In a recent commentary to this paper I asked the question where the love is and answered my own question by saying there is no love.
Well not on the roads anymore and not in the House as we once termed our Parliament. It is said that a house divided against itself shall never prosper and this applies to us here in Cayman as it does to other places on this planet. Monday, the 5th of November meeting of our elected representatives in the House, must surely remind us of the story of the Tower of Babel. Their petty politics and self-interest was, in my humble opinion, one of the most obvious reflections of our lack of belief in the role that education and intellect should play in developing the consensus needed as a prerequisite of good governance.
The British government and its representatives in charge of the few remaining bewitched and egoistic colonial subjects are now preaching to our political leaders on a daily basis about the importance of good governance as if they have not read our history and noted that we were neglected for centuries because of our lack of rob-able resources. Never did Britain send us the missionaries, teachers, or intellectuals that would have assisted with the development of a civility among us that could now serve as the basis for the fermentation of a communality that can serve as a common denominator between us.
What we had as a common denominator before our so-called economic miracle was our common poverty, which has been effectively eroded at least until these serious times. Today we speak the same British but we each have our separate meaning and understanding as if we were at the Tower of Babel all speaking a different vernacular with none able to act as interpreters or intermediates.
A nation that boasts and brags about how many nationalities it entertains and provides for when it cannot provide for its own people is full of babel. A country that holds up to the world examples of its economic success when the earnings of its citizens represents but a small proportion of its GDP is not unlike the city of Babel. A community polarised and paralysed, yet boasts of harmony and progress, is lost in their own superficial attempts to cover up their own weaknesses. A society where politicians react in attack modes to the character and administrative failures of their opponents rather than clearly defining their own vision for their people is doomed to failures of the worst kinds.
Yet we wonder why Big Mac is acting as the big dictator and does not listen to us. But he cannot hear us because his ears have been filled with his own voice as it tries to cover up his ill framed rhetoric about nation building when in fact the only nation building he has been involved in lately is the building of his own imperial Reich to protect himself from ever being deposed.
Colonialism is the creator of political tyrants and the governor of the Cayman Islands and the FCO should know this since Great Britain created so many of such giant misfits in so many places around the Earth. Therefore the FCO and Governor need not play the fool and think that I, like Alden and Kurt, will pretend not to understand them when I haven’t got a clue of where to find the glue necessary to stick our community back together again. I say shame on the FCO and this British governor for having allowed Mr. Bush to have remained as premier long after it was obvious even to the Pope’s dog that some voodoo-man-ship was being used to sell out our country and make us citizen of Babel Bay.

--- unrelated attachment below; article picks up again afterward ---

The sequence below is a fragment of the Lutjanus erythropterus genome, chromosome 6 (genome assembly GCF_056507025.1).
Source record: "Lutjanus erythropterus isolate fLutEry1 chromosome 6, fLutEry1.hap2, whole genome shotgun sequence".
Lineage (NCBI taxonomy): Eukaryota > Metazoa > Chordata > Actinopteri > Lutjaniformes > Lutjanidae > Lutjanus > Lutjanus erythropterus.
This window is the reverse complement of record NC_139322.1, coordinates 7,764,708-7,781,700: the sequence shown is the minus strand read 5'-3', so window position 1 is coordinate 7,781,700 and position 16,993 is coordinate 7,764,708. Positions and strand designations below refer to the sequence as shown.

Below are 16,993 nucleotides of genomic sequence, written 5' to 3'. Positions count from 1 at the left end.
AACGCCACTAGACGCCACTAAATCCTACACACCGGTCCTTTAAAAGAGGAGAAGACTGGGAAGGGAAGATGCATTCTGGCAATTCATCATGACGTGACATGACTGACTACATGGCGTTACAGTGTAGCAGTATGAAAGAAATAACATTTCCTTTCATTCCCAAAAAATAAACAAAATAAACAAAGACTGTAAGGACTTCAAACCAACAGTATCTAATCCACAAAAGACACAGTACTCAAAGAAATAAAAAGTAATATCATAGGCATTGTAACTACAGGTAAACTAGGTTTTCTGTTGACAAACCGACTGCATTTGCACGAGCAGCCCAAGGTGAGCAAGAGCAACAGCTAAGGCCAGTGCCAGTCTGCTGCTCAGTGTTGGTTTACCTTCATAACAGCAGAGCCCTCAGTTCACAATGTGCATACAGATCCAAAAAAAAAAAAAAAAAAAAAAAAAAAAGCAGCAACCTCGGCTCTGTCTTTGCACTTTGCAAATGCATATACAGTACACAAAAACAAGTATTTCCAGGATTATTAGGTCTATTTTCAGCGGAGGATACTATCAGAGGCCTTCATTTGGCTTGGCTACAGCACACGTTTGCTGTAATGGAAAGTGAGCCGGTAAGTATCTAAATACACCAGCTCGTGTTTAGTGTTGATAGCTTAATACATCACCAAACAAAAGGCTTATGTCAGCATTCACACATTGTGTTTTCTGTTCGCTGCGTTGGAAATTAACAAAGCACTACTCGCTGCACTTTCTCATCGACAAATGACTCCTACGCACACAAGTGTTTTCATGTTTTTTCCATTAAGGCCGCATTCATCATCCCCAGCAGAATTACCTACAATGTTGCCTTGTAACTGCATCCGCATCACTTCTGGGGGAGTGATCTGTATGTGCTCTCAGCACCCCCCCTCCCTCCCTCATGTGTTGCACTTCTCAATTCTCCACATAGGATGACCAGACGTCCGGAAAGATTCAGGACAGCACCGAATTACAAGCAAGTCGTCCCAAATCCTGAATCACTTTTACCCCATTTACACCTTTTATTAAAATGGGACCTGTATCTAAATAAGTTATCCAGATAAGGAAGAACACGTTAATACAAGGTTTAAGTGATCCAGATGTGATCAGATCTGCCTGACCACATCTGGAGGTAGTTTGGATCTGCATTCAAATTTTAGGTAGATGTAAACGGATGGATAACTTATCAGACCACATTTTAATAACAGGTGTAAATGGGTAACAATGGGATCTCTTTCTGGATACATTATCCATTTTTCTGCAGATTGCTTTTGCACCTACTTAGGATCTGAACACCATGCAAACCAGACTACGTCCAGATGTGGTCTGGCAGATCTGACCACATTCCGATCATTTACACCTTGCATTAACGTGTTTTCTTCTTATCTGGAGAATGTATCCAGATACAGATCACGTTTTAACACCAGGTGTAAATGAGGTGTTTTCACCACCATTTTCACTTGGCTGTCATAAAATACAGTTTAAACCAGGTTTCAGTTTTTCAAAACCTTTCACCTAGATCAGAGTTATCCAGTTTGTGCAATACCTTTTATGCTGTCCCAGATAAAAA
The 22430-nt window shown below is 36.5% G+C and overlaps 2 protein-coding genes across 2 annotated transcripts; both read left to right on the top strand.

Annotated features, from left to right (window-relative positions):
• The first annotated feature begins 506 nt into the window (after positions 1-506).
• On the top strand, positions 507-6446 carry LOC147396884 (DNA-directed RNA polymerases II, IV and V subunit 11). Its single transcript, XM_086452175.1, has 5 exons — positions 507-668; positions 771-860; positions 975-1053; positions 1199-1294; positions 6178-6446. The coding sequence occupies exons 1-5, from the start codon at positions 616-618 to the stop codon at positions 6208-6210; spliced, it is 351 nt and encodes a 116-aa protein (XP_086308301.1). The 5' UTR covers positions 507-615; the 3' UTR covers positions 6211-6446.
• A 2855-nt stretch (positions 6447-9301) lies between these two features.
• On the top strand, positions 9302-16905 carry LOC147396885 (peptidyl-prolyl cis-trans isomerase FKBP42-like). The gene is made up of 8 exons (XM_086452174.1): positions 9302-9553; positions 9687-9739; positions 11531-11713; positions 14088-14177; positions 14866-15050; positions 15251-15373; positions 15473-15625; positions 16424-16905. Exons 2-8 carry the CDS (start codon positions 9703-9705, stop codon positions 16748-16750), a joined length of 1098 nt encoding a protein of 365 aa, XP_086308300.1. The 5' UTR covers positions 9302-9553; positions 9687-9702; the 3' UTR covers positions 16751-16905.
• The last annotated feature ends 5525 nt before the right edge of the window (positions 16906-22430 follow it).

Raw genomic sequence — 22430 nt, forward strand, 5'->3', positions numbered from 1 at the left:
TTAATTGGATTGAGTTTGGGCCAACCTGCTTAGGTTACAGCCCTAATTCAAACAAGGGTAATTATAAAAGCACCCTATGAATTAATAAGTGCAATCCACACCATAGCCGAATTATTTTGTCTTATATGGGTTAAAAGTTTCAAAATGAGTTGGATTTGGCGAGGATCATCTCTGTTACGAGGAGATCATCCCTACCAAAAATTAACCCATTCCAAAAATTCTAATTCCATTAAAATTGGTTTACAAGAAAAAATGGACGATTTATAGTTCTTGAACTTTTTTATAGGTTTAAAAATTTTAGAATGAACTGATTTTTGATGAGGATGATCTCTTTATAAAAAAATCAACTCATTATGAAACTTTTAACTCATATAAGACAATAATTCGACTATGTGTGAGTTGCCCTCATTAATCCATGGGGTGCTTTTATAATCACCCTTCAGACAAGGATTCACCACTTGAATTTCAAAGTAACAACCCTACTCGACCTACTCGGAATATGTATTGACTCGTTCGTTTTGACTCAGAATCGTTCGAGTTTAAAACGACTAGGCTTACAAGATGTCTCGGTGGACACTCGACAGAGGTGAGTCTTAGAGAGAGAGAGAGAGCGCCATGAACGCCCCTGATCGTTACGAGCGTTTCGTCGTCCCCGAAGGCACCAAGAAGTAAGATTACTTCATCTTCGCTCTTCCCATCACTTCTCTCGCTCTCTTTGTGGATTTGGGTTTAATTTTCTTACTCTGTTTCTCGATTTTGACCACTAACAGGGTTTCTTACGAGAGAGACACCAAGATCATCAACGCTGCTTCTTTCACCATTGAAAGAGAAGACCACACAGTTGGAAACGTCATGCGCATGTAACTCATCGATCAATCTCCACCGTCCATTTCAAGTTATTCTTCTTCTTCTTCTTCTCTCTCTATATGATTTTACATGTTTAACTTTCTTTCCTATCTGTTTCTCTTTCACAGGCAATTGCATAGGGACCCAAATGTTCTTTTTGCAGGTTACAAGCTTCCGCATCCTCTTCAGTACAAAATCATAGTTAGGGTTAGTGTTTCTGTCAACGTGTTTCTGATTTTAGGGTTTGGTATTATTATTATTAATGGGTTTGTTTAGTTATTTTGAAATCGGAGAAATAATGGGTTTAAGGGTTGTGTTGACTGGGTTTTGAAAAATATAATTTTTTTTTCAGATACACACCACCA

If we are so confused as to make and support petty politics, and self-interest not only in our Parliament but in our dealings with each other then everything is for sale; I am for sale, you are for sale and everything is for sale because it’s a human marketplace Caymanians. When we get what we get because we are nice, inviting, cooperate yet have no concept of what a national identity really is all about and how it should really function to remove our collective babel and establish a common understanding of our common interest, we lose everything including our human worth and dignity.
I will not take sides in this false ideological battle between the PPM and the UDP and the premier and the FCO because the reason why my people have for so long neglected to see the wisdom in of my own reasoning is because the British wanted to retain our country as the last full-fledged planation; only this time they trade from here in derivatives and other white collar gambling games rather than sugar cane and bananas. I will not be so simplistic as to believe that the British government was unaware of the embedded official corruption, which started at least in the 1970s and was ripe and sweet and ready to eat by the 1980s when they introduced the Mutual Legal Assistance Treaty to Cayman, their prime real-estate that had by then given money to support their imperial war efforts against Argentina in the Fork land Islands.
Sheldon M Brown has just published two novels and although he is a fiction writer his stories show those willing to read and think more about corruption than we might ever be told by our British saviours. In his novel the Mayflower, he unravels our culture of secrecy in a compacted well written, fast paced and frightening thriller about the politics of corruption and greed in the Cayman Islands. I ask that we ask our colonised minds with all its lack of love, foolish and enslaving pride to resign now so that we can for a moment imagine that we are not citizens of the state of Babel Bay and that we can hear and understand what each is saying, regardless of how worthless and meaningless each may appear in the nation of Babel Bay that the premier wants to rule without opposition our term limit even if every time he speaks he has to eat his own pronouncements.